"No medieval person questioned Jesus's teaching that love for one's neighbor was a necessary part of a holy life. However, they were not always sure who counted as their neighbor. The lawyer's question, 'Who is my neighbor?' was perhaps one of the most troubling ethical questions of the Middle Ages" (pg. 122). The author explained how people then believed "the universe consisted of a Great Chain of Being stretching from heaven through earth down to the lower ranks of hell." The question became what to do about those not baptized or those who rejected their baptisms? Were there also "neighbors" who must be loved?
Jews and Muslims as neighbors -- At one time the three Abrahamic faiths lived in relative peace and toleration in Spain during the convivencia.
The Cosmos as neighborhood -- Author discusses the popular brand of North American dispensationalism and how the supposed Rapture is often considered "escapist" because people who adhere to this theology don't work for social justice. Christians on the other side of the spectrum interpret "apocalyptic stories as optimistic -- as a vision of what the world can be, stories meant to motivate God's people toward a deeper engagement with justice" (pg. 128). The author says most people do not consider that the way we "understand cosmic history has a direct impact on how we practice justice" (pg. 131). My impression from reading her words -- Those who believe the rapture/Tim LaHaye-type of end times tend to have a doom-and-gloom mentality of the end of the world so they don't take social justice seriously.They figure it's all going to be bad so why bother. It's almost a giving-up-on-this-life mentality and please,-Lord,-rapture-us-out-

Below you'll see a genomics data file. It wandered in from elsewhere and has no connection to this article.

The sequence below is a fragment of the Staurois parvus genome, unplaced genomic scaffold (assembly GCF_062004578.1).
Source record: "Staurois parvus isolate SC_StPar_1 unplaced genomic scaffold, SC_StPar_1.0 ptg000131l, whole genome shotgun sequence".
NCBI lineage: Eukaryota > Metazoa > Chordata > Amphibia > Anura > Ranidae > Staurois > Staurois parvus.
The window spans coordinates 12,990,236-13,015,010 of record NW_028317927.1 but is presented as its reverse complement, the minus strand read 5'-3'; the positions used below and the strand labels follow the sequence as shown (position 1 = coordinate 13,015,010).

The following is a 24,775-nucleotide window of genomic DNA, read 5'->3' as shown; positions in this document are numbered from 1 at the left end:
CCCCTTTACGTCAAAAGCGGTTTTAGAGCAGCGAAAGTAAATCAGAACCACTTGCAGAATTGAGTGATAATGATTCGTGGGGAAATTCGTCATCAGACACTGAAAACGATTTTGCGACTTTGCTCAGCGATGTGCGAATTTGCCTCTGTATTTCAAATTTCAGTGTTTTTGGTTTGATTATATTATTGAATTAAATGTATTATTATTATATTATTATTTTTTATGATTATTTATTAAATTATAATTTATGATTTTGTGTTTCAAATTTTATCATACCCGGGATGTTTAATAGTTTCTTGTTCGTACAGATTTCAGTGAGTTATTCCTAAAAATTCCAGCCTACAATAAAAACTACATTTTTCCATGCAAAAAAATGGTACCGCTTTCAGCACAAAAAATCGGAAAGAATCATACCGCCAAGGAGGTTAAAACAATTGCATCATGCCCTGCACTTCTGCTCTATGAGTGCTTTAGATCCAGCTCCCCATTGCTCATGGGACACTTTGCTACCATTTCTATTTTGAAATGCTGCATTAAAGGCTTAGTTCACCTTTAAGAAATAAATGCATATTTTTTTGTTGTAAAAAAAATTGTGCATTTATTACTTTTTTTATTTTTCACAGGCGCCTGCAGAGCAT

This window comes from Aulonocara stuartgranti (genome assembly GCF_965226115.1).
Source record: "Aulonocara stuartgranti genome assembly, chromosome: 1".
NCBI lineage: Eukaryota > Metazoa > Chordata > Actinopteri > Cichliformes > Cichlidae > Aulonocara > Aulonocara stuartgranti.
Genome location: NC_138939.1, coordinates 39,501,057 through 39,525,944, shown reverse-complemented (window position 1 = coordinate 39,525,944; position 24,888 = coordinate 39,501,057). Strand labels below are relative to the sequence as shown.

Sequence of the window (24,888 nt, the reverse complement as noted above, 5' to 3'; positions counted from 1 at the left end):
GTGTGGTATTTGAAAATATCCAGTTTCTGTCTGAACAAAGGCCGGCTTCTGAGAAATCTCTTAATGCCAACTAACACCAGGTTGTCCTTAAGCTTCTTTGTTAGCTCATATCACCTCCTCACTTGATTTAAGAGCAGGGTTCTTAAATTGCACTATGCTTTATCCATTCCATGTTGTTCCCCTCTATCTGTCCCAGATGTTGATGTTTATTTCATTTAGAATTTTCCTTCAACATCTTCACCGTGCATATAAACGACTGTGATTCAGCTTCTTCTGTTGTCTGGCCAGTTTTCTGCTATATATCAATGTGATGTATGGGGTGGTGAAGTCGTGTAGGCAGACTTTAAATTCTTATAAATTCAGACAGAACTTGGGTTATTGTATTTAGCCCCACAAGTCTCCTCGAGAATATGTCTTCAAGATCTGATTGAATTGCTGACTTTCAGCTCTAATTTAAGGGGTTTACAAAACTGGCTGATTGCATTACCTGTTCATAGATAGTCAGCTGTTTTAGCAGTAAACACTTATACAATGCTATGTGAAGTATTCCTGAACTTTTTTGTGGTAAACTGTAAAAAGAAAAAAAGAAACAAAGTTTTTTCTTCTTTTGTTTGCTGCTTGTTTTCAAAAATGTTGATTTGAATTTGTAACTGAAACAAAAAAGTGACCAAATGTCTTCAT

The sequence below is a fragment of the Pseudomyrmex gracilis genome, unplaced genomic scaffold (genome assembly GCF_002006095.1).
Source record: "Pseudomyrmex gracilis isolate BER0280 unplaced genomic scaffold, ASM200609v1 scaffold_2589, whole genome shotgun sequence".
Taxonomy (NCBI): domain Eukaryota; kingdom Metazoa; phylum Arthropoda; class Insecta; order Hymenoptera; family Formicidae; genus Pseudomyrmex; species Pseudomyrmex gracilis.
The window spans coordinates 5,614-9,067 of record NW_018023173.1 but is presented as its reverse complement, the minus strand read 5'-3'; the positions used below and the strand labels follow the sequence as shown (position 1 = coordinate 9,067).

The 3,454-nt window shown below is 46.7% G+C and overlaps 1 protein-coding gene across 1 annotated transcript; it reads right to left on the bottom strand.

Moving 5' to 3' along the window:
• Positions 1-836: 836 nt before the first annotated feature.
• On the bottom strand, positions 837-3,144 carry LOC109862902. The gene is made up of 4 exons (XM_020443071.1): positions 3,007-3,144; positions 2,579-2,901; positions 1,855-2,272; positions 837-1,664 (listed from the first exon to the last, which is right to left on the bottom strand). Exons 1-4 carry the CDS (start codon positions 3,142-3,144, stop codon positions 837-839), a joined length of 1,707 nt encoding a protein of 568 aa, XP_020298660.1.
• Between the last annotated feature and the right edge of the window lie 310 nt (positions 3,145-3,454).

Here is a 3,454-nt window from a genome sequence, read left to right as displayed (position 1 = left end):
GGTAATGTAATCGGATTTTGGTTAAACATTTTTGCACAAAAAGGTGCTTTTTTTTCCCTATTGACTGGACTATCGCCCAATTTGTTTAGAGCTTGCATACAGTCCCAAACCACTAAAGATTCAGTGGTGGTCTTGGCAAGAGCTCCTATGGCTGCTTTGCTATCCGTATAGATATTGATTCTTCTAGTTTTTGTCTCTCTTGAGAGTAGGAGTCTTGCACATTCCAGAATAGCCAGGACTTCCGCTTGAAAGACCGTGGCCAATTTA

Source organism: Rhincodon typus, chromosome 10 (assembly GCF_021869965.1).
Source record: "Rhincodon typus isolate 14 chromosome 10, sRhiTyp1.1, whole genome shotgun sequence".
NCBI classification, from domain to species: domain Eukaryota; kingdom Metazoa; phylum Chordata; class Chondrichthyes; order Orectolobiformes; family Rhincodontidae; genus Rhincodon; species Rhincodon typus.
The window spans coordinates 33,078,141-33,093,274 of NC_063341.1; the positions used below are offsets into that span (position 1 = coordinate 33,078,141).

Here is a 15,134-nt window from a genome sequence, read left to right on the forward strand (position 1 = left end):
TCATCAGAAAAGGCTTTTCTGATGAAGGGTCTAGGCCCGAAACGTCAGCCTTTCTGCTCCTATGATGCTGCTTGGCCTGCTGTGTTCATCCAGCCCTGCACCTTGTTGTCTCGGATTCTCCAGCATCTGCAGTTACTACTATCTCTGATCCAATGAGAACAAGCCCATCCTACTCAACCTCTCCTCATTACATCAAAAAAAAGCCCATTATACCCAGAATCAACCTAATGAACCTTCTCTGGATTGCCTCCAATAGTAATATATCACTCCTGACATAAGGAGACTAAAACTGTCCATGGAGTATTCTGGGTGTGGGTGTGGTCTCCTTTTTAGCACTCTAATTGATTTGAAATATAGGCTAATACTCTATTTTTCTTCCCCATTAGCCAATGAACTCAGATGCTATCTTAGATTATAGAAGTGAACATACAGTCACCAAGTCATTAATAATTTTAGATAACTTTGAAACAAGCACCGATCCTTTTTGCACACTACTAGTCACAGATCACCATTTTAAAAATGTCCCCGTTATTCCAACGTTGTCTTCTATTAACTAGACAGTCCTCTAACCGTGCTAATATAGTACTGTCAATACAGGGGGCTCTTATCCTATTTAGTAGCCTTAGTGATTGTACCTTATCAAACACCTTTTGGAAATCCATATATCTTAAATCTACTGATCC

The remainder of the chapter dealt with enemies, animals and outcasts as neighbors. I thought the animals part was a bit bizarre until I realized where she was coming from. And I did like this part from that section:
"In a very real sense, creatures and creation exist as the ultimate teachers of holy poverty. Animals, birds, trees, flowers, and plants own nothing. Yet, as Jesus explained, they completely depend on God and at the same time are profoundly beautiful; 'I tell you, even Solomon in all his glory was not clothed like one of these' (Matt. 6:29)." -- pg. 138